European Top Human Rights Court to Investigate Ukraine’s Complaint against Russia

The leading European human rights court announced on Thursday that it has partially allowed the Ukrainian government’s case regarding its allegations against Russia’s potential violation of human rights in the Autonomous Republic of Crimea and the city of Sevastopol.

The leading European human rights court announced on Thursday that it has partially allowed the Ukrainian government’s case regarding its allegations against Russia’s potential violation of human rights in the Autonomous Republic of Crimea and the city of Sevastopol.

The European Court of Human Rights said the case concerns the complaints submitted by Ukraine, indicating that the Russian Federation displayed “a pattern of violations” of the European Convention on Human Rights in the Crimean Peninsula.

The court said that it has accepted the case filed by Ukraine, citing that the complaint has been backed by sufficient pieces of evidence that made it admissible for consideration.

The Ukrainian government handed substantial evidence, asserting that Russia had exercise “effective control” over Crimea from January to March 2014.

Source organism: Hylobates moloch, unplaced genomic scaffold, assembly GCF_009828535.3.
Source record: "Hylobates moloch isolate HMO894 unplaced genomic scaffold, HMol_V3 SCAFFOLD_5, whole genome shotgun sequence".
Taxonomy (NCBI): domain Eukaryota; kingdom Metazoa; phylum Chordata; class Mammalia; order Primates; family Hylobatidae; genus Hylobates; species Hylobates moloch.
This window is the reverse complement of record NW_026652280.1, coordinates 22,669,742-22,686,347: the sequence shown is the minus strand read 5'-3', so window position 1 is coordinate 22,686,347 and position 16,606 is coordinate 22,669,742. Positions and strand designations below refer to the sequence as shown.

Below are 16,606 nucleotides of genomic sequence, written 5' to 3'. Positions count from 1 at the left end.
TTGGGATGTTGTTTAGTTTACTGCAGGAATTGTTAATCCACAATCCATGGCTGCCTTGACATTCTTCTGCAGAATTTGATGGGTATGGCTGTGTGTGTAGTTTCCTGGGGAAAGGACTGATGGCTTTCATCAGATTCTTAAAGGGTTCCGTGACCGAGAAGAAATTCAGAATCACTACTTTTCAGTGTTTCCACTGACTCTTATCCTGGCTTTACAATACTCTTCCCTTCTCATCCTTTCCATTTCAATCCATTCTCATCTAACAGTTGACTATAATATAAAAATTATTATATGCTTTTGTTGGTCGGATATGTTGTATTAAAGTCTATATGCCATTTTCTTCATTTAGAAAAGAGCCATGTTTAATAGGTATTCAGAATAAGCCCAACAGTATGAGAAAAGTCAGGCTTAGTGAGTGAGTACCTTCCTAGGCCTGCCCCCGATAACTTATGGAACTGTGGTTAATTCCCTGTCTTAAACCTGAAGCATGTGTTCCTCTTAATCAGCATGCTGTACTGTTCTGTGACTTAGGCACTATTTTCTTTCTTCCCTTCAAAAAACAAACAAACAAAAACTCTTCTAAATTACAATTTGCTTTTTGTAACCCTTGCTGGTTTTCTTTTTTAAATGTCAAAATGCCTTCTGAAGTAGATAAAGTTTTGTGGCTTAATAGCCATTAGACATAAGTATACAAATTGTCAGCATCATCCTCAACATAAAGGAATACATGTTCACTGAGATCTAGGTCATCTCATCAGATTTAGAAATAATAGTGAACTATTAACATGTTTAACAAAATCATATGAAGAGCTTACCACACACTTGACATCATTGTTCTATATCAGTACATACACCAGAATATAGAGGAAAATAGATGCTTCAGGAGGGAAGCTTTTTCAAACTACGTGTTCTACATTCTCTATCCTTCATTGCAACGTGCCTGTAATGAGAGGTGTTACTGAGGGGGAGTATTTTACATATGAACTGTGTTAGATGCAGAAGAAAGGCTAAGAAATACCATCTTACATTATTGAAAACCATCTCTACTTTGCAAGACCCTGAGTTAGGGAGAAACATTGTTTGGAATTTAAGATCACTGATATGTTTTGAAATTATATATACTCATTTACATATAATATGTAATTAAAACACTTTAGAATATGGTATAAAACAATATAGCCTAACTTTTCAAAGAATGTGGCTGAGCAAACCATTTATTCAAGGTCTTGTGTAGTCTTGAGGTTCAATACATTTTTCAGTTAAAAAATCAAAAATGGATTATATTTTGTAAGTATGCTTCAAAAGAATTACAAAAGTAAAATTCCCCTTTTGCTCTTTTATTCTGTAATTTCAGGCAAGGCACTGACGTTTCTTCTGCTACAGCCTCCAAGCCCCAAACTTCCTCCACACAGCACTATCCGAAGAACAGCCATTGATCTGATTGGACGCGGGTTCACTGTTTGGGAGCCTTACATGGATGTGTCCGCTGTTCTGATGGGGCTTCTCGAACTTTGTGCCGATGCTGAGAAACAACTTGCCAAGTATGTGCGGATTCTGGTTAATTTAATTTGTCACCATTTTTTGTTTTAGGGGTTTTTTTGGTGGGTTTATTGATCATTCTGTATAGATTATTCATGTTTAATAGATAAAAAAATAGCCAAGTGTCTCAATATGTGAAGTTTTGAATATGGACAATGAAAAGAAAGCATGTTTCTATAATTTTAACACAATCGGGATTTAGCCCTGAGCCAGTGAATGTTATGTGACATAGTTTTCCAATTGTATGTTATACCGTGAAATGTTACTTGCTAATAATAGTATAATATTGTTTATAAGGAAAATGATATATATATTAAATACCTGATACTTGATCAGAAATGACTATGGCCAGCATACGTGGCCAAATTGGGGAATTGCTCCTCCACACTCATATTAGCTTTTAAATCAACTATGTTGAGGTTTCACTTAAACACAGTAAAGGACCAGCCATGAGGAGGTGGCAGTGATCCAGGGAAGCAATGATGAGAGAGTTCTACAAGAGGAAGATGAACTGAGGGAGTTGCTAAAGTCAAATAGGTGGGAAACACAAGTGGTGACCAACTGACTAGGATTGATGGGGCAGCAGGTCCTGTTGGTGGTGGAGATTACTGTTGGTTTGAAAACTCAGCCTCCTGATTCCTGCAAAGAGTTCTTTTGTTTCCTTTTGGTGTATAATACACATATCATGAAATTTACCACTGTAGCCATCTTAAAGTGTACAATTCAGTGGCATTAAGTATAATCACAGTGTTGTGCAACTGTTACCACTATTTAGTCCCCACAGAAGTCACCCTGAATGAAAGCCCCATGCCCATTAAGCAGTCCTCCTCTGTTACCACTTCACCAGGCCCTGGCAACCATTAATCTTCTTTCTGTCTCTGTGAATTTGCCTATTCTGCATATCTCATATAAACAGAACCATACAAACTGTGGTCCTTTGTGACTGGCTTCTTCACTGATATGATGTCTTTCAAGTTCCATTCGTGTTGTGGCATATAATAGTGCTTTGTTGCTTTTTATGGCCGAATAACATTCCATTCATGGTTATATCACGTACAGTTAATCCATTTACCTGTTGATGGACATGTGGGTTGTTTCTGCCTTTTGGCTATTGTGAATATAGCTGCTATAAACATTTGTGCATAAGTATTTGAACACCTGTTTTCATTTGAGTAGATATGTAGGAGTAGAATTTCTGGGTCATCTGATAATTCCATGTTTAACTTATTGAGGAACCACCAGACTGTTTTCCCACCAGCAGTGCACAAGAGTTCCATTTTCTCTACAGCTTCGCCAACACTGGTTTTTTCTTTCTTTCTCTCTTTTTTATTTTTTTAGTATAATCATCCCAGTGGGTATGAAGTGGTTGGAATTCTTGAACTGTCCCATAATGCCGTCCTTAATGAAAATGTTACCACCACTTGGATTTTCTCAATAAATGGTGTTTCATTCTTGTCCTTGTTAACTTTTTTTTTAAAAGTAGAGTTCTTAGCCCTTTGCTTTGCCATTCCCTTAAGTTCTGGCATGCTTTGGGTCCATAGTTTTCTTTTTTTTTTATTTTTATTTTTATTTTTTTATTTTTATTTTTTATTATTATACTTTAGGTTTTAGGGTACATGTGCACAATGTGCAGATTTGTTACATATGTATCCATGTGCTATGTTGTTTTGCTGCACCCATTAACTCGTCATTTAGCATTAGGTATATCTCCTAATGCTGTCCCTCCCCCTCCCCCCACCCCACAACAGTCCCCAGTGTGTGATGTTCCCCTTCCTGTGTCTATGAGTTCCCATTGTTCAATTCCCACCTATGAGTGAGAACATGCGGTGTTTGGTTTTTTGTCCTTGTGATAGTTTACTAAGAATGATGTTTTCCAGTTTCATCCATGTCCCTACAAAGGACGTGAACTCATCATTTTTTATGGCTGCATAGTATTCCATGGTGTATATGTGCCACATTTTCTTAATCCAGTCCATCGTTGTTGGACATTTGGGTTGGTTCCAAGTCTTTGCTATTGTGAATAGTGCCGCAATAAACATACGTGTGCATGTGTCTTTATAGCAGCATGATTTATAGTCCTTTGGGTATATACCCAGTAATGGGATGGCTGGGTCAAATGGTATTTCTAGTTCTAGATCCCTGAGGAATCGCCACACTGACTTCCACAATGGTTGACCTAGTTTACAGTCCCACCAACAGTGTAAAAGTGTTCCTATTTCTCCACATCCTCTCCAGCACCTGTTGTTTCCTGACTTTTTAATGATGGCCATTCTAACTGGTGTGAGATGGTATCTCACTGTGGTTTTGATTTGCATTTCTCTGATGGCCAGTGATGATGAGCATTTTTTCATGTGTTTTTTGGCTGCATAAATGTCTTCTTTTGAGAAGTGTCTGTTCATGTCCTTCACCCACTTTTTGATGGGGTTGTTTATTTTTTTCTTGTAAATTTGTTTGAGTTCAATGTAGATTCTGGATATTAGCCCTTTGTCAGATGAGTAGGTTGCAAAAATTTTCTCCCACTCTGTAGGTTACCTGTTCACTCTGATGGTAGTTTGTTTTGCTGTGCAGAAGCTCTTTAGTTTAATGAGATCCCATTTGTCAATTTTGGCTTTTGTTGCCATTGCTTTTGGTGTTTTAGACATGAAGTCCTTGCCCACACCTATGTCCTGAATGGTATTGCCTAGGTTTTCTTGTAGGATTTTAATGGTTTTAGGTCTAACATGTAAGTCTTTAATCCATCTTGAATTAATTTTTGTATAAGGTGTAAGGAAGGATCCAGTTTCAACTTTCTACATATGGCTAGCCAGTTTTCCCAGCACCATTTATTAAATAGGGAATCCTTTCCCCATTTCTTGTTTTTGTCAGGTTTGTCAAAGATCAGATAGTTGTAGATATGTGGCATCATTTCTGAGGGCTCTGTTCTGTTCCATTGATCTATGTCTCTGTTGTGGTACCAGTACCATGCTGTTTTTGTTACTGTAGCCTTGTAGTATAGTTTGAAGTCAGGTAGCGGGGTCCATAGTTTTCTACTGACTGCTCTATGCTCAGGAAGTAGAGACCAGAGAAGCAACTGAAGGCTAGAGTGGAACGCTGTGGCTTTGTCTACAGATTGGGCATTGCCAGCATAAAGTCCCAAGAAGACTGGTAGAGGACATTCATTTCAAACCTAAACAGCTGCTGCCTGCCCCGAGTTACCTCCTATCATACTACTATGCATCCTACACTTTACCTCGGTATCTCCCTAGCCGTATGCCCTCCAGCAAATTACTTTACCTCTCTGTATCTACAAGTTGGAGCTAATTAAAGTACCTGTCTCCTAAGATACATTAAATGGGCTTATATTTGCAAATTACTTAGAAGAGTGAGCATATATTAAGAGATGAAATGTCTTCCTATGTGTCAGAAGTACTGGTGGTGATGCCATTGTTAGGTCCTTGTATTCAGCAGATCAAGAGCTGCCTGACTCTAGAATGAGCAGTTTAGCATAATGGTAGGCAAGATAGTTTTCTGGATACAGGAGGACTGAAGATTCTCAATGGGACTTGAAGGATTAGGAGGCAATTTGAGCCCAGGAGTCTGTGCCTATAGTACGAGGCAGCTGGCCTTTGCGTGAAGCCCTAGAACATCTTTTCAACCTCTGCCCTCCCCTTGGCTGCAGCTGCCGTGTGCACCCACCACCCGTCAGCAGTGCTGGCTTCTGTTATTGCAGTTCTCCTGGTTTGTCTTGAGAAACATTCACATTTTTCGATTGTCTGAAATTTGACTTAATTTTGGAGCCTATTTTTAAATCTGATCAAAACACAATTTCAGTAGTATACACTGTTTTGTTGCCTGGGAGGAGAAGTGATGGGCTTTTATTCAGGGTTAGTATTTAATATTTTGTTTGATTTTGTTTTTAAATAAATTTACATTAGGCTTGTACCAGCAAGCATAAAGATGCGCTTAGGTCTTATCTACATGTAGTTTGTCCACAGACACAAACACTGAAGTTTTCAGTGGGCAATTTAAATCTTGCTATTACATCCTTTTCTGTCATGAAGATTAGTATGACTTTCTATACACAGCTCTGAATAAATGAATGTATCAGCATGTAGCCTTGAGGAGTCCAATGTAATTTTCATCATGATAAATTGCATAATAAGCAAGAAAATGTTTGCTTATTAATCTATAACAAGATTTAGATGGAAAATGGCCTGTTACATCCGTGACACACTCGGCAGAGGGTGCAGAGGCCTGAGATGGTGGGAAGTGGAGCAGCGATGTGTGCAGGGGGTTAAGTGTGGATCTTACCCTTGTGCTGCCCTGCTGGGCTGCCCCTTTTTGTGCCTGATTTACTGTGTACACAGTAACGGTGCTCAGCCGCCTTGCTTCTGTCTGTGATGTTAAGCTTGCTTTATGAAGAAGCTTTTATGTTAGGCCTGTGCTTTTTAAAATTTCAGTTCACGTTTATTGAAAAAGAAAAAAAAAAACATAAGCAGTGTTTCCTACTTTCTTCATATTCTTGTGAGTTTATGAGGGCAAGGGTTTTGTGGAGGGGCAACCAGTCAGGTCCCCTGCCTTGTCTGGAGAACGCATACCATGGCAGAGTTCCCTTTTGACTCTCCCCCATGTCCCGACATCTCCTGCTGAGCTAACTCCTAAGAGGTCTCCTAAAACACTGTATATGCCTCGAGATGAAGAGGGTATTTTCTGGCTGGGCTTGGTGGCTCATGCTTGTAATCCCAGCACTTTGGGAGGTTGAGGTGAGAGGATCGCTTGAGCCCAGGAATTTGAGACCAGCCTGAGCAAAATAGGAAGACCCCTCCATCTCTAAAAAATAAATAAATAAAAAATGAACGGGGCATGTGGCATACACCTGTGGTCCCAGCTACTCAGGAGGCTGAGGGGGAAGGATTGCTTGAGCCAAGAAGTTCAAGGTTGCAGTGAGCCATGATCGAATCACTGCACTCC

The Russian Federation has increased the strength and size of its military presence in the peninsula without the consent of Ukrainian authorities.

The court also found that Russia had not been able to provide evidence to “prove that there was a threat to Russian Troops” stationed in Crimea under the bilateral agreements between the two nations that were still valid and relevant at the time.

Ukraine maintains that since Feb. 27, 2014, Russia has been exercising “extraterritorial jurisdiction over the situation which has resulted in an administrative practice of human rights violations.”

However, the court noted that Ukraine was not able to provide sufficient evidence to support its accusation that Russia instigated killings and shootings in Crimea.

“As to the allegations of an administrative practice of killing and shooting, the Court found that the incidents referred to had not amounted to a pattern of violations,” the court said.


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